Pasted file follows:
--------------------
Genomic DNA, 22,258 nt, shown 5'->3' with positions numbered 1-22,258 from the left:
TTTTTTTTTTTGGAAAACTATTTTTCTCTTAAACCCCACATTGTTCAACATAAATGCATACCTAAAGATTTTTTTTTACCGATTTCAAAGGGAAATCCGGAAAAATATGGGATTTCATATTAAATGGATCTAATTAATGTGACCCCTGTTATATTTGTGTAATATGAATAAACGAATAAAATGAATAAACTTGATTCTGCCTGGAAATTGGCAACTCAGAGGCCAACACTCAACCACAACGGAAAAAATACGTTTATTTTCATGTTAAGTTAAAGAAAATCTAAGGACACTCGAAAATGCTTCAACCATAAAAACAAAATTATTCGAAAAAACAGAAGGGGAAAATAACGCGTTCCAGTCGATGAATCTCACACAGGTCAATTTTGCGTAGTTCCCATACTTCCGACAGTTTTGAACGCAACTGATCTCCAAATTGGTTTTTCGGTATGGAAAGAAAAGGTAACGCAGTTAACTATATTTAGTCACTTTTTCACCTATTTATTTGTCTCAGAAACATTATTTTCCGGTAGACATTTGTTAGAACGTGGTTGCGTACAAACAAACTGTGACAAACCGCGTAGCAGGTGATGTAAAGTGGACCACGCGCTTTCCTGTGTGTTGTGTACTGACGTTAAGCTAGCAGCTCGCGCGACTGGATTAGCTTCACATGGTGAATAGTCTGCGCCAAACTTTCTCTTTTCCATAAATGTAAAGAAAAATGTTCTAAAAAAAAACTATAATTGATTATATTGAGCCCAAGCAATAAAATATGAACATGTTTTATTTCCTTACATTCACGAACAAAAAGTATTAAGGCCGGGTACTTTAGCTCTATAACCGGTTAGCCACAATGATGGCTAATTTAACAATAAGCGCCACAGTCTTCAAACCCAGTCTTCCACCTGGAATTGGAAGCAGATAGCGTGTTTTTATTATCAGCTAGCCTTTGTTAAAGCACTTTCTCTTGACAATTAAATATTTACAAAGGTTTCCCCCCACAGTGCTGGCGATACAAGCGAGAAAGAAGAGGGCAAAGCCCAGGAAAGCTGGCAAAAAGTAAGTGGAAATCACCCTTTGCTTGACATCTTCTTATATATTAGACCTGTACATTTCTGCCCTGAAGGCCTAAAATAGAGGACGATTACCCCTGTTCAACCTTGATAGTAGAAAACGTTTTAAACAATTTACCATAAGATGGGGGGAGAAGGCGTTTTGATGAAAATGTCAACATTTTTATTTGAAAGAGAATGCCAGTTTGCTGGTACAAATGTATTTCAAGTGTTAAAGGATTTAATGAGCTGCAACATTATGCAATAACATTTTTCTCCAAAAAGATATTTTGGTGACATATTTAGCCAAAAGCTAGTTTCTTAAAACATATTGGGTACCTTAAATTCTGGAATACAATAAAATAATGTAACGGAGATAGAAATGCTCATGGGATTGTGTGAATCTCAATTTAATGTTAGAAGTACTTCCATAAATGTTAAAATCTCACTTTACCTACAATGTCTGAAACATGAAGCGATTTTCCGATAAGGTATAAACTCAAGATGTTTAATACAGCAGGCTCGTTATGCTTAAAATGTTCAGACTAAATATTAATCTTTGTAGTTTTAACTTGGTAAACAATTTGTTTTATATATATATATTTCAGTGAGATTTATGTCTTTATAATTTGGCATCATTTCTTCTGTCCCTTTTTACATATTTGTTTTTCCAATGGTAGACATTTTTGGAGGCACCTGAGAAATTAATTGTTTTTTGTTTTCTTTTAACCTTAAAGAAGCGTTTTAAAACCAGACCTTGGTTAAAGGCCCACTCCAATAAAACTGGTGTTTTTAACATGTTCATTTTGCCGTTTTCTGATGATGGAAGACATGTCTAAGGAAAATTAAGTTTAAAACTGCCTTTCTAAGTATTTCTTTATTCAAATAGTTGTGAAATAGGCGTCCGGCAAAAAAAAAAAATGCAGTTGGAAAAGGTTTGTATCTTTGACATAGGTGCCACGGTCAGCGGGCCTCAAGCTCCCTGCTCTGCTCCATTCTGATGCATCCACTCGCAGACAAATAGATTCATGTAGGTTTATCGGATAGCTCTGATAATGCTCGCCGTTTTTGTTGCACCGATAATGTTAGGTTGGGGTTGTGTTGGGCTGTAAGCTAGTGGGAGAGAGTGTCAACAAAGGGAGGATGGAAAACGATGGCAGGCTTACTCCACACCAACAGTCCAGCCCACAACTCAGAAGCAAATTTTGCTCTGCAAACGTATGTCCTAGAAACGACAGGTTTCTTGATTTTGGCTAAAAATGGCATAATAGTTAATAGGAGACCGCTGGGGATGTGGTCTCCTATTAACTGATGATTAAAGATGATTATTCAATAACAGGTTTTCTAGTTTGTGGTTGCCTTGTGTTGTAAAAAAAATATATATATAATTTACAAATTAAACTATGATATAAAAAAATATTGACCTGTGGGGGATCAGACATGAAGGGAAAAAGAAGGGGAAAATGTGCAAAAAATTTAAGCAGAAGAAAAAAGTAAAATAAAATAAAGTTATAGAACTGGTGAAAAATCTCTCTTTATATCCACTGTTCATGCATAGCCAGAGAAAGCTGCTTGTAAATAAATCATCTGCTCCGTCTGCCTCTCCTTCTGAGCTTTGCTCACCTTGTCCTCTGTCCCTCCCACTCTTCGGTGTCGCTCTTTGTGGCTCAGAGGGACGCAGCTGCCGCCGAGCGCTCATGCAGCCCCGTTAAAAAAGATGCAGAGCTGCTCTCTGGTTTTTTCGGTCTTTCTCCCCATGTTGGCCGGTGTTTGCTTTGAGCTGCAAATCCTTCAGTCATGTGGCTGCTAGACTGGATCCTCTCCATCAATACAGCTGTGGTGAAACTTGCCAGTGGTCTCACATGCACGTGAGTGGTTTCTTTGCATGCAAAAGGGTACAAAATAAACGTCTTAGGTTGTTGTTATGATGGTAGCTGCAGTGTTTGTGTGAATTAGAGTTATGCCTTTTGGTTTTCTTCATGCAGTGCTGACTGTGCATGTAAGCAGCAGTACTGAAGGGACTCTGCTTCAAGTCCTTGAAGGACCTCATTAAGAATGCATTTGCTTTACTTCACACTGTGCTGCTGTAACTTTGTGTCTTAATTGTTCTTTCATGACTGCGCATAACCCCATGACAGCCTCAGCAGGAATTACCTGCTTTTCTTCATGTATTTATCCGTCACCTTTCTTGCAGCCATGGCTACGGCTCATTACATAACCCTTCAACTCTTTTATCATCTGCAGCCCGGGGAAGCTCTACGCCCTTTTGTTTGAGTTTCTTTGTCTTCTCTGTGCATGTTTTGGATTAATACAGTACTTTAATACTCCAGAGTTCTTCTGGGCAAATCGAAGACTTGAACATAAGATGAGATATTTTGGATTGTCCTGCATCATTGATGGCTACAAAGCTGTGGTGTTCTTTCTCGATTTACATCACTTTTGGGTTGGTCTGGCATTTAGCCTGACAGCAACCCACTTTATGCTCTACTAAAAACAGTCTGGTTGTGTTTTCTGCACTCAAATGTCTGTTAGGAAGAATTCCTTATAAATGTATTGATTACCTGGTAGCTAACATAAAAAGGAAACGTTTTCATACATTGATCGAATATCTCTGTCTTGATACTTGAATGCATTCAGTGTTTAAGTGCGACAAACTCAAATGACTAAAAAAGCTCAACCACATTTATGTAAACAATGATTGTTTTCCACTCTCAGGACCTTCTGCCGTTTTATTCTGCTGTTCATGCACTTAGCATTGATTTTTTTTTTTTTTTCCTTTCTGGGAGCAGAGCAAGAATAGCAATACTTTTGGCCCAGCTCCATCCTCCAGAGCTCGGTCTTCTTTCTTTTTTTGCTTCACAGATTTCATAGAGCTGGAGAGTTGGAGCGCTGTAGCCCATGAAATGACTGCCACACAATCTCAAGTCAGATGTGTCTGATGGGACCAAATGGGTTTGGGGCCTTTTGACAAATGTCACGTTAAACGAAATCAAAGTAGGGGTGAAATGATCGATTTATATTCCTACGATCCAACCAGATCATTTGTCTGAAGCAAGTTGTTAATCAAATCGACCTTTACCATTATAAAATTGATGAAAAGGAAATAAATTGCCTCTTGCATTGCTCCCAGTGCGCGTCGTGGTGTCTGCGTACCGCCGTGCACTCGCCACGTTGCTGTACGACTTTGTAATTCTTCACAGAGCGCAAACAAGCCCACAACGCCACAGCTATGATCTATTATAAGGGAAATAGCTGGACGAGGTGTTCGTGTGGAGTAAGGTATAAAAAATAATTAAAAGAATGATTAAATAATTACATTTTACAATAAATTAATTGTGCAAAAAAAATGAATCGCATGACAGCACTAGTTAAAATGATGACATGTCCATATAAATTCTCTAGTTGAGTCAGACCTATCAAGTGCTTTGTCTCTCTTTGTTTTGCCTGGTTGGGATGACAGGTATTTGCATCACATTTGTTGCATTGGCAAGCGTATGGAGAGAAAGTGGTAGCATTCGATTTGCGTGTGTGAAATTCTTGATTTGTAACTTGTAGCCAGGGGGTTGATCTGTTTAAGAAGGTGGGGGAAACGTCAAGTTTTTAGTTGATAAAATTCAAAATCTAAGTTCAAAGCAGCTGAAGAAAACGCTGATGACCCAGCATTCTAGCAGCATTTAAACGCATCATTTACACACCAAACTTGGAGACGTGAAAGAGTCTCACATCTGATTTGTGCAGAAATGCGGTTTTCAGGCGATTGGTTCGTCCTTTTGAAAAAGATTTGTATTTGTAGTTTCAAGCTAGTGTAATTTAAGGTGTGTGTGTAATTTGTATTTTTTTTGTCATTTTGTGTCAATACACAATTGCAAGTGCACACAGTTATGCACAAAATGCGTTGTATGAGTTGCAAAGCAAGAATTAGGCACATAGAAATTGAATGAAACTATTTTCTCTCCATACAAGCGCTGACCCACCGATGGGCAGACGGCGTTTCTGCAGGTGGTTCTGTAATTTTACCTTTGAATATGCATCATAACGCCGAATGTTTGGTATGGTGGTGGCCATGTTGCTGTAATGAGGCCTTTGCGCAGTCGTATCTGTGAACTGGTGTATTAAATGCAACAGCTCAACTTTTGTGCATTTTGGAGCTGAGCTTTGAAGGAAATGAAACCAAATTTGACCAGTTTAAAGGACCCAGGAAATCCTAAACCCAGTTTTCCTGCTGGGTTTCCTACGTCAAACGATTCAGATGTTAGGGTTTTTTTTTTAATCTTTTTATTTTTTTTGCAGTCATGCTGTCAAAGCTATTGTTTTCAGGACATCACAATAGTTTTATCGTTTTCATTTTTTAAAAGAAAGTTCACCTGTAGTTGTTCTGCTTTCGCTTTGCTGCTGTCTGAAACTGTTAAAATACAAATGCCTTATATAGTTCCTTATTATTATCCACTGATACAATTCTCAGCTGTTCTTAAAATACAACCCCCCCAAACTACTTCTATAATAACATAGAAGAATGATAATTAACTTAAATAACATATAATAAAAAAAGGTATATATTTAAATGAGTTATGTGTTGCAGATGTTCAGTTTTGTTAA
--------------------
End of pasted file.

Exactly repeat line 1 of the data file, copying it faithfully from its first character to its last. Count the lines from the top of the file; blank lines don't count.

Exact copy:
Genomic DNA, 22,258 nt, shown 5'->3' with positions numbered 1-22,258 from the left: